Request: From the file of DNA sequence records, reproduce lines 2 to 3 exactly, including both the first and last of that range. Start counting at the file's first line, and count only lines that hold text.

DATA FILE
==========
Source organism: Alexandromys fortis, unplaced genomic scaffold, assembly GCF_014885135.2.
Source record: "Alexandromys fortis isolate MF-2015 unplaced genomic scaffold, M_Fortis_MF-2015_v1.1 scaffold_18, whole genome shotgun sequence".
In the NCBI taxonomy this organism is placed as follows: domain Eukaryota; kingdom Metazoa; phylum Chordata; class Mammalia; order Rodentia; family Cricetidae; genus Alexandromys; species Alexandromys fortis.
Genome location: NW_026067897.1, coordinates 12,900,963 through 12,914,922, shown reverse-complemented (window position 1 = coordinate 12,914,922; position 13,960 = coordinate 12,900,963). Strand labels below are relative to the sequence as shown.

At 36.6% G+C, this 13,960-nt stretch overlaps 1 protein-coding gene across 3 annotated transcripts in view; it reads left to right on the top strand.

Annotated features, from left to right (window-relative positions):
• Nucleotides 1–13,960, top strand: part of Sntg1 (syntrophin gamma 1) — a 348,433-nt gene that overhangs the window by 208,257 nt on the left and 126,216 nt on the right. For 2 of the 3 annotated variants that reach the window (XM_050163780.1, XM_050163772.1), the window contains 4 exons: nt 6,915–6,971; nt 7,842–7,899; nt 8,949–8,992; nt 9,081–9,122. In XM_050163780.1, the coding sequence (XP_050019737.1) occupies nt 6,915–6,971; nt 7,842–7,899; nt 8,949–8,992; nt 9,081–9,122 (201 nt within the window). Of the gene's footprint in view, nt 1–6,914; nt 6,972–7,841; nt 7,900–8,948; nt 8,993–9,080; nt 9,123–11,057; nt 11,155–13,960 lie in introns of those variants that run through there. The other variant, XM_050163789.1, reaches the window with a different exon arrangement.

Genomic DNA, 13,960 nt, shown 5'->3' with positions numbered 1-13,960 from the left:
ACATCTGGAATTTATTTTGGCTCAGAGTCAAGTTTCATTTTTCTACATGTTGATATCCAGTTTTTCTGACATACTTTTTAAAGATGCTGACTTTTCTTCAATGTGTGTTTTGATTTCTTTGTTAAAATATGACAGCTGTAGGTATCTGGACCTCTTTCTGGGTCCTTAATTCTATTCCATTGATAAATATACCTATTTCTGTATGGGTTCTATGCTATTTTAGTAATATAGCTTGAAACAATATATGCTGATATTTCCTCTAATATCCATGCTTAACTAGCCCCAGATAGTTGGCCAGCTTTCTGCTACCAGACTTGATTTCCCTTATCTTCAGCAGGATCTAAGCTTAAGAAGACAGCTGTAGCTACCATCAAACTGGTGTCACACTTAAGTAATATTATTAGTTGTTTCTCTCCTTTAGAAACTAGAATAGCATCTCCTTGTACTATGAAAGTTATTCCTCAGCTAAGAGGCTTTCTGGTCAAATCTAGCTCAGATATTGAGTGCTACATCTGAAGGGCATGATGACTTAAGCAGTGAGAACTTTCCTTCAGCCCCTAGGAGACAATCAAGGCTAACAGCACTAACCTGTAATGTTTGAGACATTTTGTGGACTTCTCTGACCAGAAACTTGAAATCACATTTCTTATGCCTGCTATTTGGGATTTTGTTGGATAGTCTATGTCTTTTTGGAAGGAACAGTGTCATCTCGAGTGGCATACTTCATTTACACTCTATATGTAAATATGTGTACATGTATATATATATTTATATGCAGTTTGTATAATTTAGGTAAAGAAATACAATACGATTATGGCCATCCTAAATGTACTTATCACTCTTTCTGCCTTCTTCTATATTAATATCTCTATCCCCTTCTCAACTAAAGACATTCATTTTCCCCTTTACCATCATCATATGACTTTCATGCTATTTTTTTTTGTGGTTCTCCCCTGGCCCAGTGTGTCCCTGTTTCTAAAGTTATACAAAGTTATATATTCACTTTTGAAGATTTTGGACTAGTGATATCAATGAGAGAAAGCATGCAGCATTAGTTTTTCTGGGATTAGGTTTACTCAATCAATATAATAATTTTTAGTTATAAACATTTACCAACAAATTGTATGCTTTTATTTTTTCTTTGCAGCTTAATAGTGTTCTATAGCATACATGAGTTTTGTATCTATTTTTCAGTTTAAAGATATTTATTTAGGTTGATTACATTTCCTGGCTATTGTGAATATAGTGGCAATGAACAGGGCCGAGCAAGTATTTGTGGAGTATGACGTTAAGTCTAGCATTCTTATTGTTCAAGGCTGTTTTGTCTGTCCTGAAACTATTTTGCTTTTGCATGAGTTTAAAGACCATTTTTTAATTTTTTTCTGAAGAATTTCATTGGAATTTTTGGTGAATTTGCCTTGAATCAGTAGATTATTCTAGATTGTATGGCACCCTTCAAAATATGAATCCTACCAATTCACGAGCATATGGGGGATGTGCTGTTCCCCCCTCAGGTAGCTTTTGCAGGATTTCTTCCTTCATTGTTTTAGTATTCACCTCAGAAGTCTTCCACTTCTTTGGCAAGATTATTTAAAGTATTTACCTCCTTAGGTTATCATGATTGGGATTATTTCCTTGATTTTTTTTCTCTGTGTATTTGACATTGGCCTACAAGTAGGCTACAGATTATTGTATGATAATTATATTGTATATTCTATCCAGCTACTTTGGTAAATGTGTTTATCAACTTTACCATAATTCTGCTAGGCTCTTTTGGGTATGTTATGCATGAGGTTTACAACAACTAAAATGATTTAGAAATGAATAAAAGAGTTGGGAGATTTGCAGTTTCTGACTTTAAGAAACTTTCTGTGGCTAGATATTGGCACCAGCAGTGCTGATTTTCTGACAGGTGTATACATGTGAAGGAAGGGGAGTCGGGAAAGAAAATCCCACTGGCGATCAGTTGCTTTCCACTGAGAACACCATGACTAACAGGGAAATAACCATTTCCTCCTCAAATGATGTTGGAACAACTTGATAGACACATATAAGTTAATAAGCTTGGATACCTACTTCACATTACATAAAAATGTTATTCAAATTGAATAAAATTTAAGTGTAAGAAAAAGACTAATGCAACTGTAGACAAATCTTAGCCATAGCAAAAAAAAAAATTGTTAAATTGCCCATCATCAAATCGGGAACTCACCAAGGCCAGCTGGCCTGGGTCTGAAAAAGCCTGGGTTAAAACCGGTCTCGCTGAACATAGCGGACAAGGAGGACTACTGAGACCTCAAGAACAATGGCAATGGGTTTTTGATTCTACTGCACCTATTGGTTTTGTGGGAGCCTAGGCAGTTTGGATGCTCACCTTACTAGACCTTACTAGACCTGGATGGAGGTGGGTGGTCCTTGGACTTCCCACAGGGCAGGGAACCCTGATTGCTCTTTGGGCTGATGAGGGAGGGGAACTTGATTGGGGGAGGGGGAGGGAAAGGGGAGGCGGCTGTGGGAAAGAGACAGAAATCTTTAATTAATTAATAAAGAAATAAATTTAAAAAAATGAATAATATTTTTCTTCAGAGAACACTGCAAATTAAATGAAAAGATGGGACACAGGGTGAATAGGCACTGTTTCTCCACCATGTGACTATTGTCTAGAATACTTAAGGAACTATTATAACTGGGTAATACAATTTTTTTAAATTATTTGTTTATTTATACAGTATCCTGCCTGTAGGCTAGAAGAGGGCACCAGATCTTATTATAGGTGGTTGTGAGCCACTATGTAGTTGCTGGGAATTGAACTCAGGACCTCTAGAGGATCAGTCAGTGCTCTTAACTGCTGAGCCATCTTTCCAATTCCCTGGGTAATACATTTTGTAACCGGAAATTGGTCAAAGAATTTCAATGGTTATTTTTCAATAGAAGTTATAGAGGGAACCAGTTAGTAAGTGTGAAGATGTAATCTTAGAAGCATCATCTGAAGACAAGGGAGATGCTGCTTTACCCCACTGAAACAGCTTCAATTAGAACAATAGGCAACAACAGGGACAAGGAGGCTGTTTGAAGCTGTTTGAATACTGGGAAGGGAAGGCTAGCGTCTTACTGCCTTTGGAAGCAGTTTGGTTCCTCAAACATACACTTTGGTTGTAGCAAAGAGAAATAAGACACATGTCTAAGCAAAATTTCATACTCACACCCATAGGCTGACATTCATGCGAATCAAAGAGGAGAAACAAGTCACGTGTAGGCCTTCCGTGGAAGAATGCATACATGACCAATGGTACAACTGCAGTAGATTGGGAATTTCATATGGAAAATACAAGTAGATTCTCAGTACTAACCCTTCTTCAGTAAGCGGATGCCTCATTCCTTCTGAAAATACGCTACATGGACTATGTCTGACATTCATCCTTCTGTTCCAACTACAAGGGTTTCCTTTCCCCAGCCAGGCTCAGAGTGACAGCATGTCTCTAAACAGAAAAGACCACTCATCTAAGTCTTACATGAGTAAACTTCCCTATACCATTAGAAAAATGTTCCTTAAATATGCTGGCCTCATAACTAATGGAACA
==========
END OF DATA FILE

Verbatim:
Source record: "Alexandromys fortis isolate MF-2015 unplaced genomic scaffold, M_Fortis_MF-2015_v1.1 scaffold_18, whole genome shotgun sequence".
In the NCBI taxonomy this organism is placed as follows: domain Eukaryota; kingdom Metazoa; phylum Chordata; class Mammalia; order Rodentia; family Cricetidae; genus Alexandromys; species Alexandromys fortis.